Industrial production of vegetable products usually requires the use of additives and thermal treatments for achieving satisfactory sensory and keeping qualities. However, the use of additives is against consumers' urge for naturalness. Moreover processing may destroy nutritionally valuable compounds of vegetables.
The study of Juvonen et al (2015) explored the impact of fermentation with different exopolysaccharide (EPS) producing lactic acid bacteria (LAB) on rheological, chemical and sensory properties of puréed carrots in water, as a vegetable model, with the focus on texture formation. The screening of 37 LAB strains for starter selection revealed 16 Lactobacillus, Leuconostoc and Weissella strains capable of EPS (dextran, levan, and/or β-glucan) production in the carrot raw material.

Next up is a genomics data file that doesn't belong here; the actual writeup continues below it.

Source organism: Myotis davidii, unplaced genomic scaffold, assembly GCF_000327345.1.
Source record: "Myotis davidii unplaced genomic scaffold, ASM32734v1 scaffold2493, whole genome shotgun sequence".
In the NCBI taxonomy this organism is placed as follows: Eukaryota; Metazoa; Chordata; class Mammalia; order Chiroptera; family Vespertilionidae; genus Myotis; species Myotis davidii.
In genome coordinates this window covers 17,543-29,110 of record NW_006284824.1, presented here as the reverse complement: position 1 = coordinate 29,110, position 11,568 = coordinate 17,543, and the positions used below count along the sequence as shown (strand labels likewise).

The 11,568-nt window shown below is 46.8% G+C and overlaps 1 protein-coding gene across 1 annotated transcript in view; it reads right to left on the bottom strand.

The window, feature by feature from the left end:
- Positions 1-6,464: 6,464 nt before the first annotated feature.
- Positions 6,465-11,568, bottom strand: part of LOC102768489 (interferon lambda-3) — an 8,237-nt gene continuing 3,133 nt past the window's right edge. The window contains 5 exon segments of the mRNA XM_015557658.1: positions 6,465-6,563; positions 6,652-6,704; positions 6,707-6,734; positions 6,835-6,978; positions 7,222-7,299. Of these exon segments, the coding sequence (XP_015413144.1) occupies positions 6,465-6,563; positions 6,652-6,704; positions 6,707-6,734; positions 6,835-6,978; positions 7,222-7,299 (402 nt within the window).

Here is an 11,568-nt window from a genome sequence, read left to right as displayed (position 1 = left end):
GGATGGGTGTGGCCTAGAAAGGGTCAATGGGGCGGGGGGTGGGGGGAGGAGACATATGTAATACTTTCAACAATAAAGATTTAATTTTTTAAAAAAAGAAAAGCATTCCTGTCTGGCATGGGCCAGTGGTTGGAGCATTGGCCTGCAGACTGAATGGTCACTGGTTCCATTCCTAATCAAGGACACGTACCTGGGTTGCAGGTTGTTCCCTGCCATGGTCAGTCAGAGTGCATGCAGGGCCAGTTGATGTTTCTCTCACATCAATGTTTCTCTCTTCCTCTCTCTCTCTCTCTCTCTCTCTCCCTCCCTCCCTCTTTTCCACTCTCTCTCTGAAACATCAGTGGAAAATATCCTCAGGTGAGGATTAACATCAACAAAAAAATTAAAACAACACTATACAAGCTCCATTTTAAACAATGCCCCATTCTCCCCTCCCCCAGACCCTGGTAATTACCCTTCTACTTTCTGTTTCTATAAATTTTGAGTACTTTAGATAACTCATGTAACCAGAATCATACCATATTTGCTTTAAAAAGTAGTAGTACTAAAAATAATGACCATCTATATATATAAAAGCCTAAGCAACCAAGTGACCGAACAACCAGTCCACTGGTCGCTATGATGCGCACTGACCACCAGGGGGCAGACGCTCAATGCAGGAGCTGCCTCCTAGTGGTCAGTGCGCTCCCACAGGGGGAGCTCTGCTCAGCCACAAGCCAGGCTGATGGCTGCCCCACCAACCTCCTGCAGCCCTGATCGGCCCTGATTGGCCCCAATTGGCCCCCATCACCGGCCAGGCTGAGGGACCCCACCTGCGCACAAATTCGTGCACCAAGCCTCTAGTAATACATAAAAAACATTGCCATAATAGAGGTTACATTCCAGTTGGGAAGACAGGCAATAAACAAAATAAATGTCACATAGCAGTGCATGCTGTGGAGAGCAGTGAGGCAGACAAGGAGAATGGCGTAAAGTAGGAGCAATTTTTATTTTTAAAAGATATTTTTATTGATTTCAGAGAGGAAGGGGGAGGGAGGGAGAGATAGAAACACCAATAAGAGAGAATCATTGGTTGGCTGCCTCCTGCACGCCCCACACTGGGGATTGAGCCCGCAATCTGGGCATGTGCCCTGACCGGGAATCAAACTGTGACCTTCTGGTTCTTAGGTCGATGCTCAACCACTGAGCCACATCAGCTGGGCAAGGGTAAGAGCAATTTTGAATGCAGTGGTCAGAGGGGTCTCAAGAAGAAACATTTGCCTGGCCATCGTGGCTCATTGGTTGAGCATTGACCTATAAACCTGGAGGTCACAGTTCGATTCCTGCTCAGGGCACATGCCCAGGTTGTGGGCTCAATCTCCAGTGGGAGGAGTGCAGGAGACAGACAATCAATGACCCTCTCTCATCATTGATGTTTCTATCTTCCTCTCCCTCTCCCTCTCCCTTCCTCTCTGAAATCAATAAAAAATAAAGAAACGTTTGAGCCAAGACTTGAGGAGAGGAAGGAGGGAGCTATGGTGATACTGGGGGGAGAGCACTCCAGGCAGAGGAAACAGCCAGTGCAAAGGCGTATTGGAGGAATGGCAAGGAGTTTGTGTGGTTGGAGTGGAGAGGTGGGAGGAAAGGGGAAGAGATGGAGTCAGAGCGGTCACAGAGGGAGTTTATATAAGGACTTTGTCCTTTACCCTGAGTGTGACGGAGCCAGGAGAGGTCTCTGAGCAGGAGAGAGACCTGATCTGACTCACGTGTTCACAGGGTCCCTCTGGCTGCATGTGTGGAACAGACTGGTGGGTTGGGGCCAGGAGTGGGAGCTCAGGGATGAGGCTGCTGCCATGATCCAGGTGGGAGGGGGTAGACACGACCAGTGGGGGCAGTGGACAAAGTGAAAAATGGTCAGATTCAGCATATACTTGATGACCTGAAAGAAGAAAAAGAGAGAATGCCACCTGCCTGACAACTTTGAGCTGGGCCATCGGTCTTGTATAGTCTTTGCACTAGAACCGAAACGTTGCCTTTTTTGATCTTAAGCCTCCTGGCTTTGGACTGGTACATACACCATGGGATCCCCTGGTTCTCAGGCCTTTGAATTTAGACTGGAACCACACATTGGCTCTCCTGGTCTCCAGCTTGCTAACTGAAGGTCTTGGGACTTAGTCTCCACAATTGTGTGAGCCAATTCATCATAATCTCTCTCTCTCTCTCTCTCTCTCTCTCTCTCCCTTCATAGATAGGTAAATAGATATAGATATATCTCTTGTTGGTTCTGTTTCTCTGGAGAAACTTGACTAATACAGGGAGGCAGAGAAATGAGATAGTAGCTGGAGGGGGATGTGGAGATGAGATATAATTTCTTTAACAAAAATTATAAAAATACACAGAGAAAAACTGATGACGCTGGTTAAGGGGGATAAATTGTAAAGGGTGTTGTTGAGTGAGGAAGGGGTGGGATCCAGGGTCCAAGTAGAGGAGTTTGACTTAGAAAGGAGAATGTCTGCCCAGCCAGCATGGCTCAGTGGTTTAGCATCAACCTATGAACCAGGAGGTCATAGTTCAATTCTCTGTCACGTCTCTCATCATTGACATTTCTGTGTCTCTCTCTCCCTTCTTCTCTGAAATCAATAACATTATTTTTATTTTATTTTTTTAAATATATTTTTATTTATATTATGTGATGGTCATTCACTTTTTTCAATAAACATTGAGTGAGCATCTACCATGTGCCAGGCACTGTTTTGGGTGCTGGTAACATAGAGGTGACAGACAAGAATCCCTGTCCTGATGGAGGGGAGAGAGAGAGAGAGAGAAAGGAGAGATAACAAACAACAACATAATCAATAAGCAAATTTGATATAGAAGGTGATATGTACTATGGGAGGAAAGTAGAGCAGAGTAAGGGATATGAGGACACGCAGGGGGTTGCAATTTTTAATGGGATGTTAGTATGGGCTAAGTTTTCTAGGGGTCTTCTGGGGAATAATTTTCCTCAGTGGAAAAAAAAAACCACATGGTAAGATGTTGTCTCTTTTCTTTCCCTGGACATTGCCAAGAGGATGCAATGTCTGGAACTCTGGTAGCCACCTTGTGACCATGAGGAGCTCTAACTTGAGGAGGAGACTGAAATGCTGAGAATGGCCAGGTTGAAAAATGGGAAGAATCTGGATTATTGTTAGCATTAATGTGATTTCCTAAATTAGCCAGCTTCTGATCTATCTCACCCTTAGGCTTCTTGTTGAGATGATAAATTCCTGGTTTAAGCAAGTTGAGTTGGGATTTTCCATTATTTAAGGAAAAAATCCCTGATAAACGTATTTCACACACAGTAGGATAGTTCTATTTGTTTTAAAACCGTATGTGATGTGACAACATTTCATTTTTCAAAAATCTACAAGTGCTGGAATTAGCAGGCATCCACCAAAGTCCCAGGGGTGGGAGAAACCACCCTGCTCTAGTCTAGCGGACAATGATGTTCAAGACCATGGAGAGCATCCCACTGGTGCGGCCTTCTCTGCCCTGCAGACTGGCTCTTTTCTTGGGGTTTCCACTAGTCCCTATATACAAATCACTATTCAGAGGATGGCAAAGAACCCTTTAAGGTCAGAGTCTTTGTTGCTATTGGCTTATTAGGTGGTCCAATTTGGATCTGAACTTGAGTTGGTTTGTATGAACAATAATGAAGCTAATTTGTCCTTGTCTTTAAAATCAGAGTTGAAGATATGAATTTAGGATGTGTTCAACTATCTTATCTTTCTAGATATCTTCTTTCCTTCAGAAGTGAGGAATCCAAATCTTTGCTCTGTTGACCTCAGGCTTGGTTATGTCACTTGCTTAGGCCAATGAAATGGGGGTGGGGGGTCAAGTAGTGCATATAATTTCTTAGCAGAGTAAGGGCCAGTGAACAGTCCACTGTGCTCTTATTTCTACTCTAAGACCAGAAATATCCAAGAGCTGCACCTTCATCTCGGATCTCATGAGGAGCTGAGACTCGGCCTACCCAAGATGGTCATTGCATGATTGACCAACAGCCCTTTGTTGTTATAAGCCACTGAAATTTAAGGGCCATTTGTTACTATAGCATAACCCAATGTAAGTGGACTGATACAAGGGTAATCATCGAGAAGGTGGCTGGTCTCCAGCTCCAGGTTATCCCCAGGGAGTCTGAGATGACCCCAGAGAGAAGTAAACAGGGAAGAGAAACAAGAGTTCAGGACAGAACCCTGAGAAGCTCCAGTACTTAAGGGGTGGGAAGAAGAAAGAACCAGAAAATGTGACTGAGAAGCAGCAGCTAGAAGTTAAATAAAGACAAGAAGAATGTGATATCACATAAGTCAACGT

Fermentations with five out of six selected EPS producers modified perceived texture of the liquid carrot model (p < 0.05). The formation of low-branched dextran correlated with perceived thickness, whereas the production of β-glucan correlated with perceived elasticity. Low-branched dextran producing Weissella confusa and Leuconostoc lactis strains produced thick texture accompanied by pleasant odour and flavour. The fermentation with the selected EPS-producing LAB strains is a promising clean label approach to replace hydrocolloid additives as texturizers in vegetable containing products, not only carrot.
For more information:
Juvonen R., Honkapää K., Maina NH., Shi Q., Viljanen K., Maaheimo H., Virkki L., Tenkanen M., Lantto R. "The impact of fermentation with exopolysaccharide producing lactic acid bacteria on rheological, chemical and sensory properties of pureed carrots (Daucus carota L.)" Int J Food Microb. 2015, 207, 109-118.